4-15-2007 Jessica

Brand Personality: Caring about others and their enjoyment of food.

Progressive Gourmets: Willing to try something new. Maybe new to the Gourmet category. These individuals are moving forward in their discovery of food. They're looking for the ah ha product. They're also continually improving their food preparing skills and knowledge. Remember that these individuals like the idea of nutritional and health benefits but aren't keen on the idea of supplements and additives.

How many are there? Are there enough to allow this to be a succesful product? Remember to show the progression and how it will effect others by targeting these gourmets. It will ultimately become a tipping point caused by the markets we have chosen.


Three out of the five team members were blindfolded to see if they could taste the difference.

Who got it right? They sampled the products a total of six times.

Megan - Tasted a difference with the Aqwa Perfecta four times. Sean - Tasted a difference with the Aqwa Perfecta six times. Laura - Tasted a difference with the Aqwa Perfecta five times.

Quotes: "It was sturdier." " Better after taste." "The one without the Aqwa Perfecta was chewy." "The one without the Aqwa Perfecta was slimy." "I could definitely tell a difference."

Positioning: The discovery of food and the improvement of the cooking experience with very little effort.

Big Idea: Improving an experience.

4.15.07 (Megan) Some info/links on Events that are similar to what we have been thinking about...


1. Subway- Orchestra 2. Online (work and home) 3. Taxi Toppers 4. Schools/Kids 5. Day Cares 6. Gyms (esp. women; progressive also in other areas of life- ex: different yogas) 7. Upscale lounges and Best-Kept Secret bars- free coat checks 8. Coffee shops/cafes: free coffee on weekends 9. Farmers Markets 10. Parks/dog parks- improve the square 11. Theaters/movies 12. Restaurants 13. Shows- Broadway, orchestra, ballet 14. TV- AM news with coffee

April 8,2007 Jessica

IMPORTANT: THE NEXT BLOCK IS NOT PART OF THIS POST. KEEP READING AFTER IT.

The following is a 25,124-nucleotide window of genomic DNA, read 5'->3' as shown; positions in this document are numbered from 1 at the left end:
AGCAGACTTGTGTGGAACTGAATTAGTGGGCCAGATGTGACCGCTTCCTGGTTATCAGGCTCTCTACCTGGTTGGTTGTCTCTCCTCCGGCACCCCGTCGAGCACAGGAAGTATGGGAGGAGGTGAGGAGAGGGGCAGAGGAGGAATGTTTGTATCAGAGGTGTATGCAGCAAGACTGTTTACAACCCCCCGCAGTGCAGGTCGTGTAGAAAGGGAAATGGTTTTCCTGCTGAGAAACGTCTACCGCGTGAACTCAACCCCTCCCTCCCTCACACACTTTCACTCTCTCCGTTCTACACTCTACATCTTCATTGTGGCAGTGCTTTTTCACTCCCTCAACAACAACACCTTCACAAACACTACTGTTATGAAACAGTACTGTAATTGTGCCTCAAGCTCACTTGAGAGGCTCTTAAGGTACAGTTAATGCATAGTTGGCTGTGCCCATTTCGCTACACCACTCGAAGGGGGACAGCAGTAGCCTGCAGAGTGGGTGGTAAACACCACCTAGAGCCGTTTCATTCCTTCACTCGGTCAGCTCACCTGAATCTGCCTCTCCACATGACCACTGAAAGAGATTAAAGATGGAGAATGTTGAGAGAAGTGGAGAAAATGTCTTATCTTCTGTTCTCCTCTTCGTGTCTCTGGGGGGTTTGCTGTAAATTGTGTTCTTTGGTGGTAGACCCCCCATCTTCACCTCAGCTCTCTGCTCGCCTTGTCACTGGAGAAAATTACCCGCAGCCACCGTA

Here is the SWOT.


  • Easy to use
  • Perception of authenticity
  • In its own category
  • No preconceived notion
  • Packaging options
  • Possible partnerships
  • Networking possibilities
  • No negative nutritional impact


  • No public awareness
  • No distinct difference
  • An association with additives
  • Concerned with salt intake
  • Scientifically Engineered
  • Atkin's loyalists and dieters
  • Questionable Need


  • Parnerships with pasta brands
  • Increase in pasta consumption
  • Increase in disposable income
  • Broadening Pallets
  • Increase in traveling abroad
  • Buzz around cooking and cooking shows
  • A lot of media avenues available


  • People don't know they're cooking pasta wrong
  • Imported sea salt
  • Easily copied or added to

Seasoning SUMMARIZED~Aqwa Pefecta could be, "The other seasoning."

Seasoning is the process of adding or improving flavors of food. Seasonings include herbs, spices, and all other condiments.

In addition to the choice of herbs and seasoning, the timing of when flavors are added will affect the food that is being cooked.

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This sums up an average American's pasta eating habits (done by Olive Garden, reported in USA Today)...

Do you fit the pasta profile? - how people eat pasta - Brief Article USA Today (Society for the Advancement of Education), March, 1998

A survey conducted for the Olive Garden Restaurant chain shows that 93% of Americans are pasta eaters. Three out of four do so one to three times a week, most often for dinner (89%). Although 15% say they have eaten pasta for breakfast, just 13% of those actually have prepared it for that meal, the rest gobbling up leftovers from the refrigerator.

Americans use a variety of ways to ensure the pasta they are cooking is ready. The most popular testing method (42%) is tasting it. Others include biting the noodles in half (11%) and using utensils to separate or cut the pasta, touching it, and timing (eight percent each). Six percent of Americans don't test their pasta at all. When eating spaghetti-style pasta, 55% twist the strands around a fork, while 33% cut their noodles in half- Thirteen percent use a spoon, or spoon and fork, to twist pasta. Just four percent admit to slurping their pasta, Three out of four pasta slurpers are men.

'Who Consumes the Most Pasta'

Northeasterners are the most likely to eat pasta on a weekly basis (84% do), according to the National Pasta Association. Southerners are less likely to eat pasta regularly (70%). However, the most dramatic increase in pasta consumption has been in the South, where 42% are eating more pasta today than they were five years ago. In the Northeast and the West, one in five residents serves pasta three or more times a week.

This is how Dean and Deluca describes their customer base. I think it may help us describe our hypothesized target.